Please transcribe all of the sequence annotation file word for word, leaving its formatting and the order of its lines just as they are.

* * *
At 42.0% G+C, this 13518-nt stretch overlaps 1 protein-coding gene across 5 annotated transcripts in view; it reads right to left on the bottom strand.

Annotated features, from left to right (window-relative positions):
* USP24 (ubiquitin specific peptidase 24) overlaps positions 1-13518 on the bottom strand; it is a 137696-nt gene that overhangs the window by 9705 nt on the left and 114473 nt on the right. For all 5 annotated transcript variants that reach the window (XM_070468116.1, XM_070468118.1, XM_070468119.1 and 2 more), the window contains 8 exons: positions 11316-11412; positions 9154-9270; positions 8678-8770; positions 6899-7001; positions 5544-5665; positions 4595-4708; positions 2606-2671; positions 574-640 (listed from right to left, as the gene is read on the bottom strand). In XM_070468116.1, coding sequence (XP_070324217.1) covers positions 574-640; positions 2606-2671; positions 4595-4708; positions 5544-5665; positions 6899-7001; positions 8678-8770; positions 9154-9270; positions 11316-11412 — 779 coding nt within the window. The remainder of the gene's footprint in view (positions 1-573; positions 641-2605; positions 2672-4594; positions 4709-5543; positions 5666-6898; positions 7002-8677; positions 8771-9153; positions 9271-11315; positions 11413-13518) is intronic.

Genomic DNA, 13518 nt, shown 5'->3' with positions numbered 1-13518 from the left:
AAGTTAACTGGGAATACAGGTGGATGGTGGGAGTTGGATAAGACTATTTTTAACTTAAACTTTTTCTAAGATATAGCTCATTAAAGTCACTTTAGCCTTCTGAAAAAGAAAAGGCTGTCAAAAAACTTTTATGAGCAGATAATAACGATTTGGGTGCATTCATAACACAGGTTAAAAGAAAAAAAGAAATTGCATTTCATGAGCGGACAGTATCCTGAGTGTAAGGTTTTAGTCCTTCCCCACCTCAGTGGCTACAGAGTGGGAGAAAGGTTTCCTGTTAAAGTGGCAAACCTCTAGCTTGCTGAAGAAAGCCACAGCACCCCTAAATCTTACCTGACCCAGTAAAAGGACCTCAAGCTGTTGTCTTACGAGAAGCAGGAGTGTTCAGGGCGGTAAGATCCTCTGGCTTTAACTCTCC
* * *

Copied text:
At 42.0% G+C, this 13518-nt stretch overlaps 1 protein-coding gene across 5 annotated transcripts in view; it reads right to left on the bottom strand.

Annotated features, from left to right (window-relative positions):
* USP24 (ubiquitin specific peptidase 24) overlaps positions 1-13518 on the bottom strand; it is a 137696-nt gene that overhangs the window by 9705 nt on the left and 114473 nt on the right. For all 5 annotated transcript variants that reach the window (XM_070468116.1, XM_070468118.1, XM_070468119.1 and 2 more), the window contains 8 exons: positions 11316-11412; positions 9154-9270; positions 8678-8770; positions 6899-7001; positions 5544-5665; positions 4595-4708; positions 2606-2671; positions 574-640 (listed from right to left, as the gene is read on the bottom strand). In XM_070468116.1, coding sequence (XP_070324217.1) covers positions 574-640; positions 2606-2671; positions 4595-4708; positions 5544-5665; positions 6899-7001; positions 8678-8770; positions 9154-9270; positions 11316-11412 — 779 coding nt within the window. The remainder of the gene's footprint in view (positions 1-573; positions 641-2605; positions 2672-4594; positions 4709-5543; positions 5666-6898; positions 7002-8677; positions 8771-9153; positions 9271-11315; positions 11413-13518) is intronic.

Genomic DNA, 13518 nt, shown 5'->3' with positions numbered 1-13518 from the left:
AAGTTAACTGGGAATACAGGTGGATGGTGGGAGTTGGATAAGACTATTTTTAACTTAAACTTTTTCTAAGATATAGCTCATTAAAGTCACTTTAGCCTTCTGAAAAAGAAAAGGCTGTCAAAAAACTTTTATGAGCAGATAATAACGATTTGGGTGCATTCATAACACAGGTTAAAAGAAAAAAAGAAATTGCATTTCATGAGCGGACAGTATCCTGAGTGTAAGGTTTTAGTCCTTCCCCACCTCAGTGGCTACAGAGTGGGAGAAAGGTTTCCTGTTAAAGTGGCAAACCTCTAGCTTGCTGAAGAAAGCCACAGCACCCCTAAATCTTACCTGACCCAGTAAAAGGACCTCAAGCTGTTGTCTTACGAGAAGCAGGAGTGTTCAGGGCGGTAAGATCCTCTGGCTTTAACTCTCC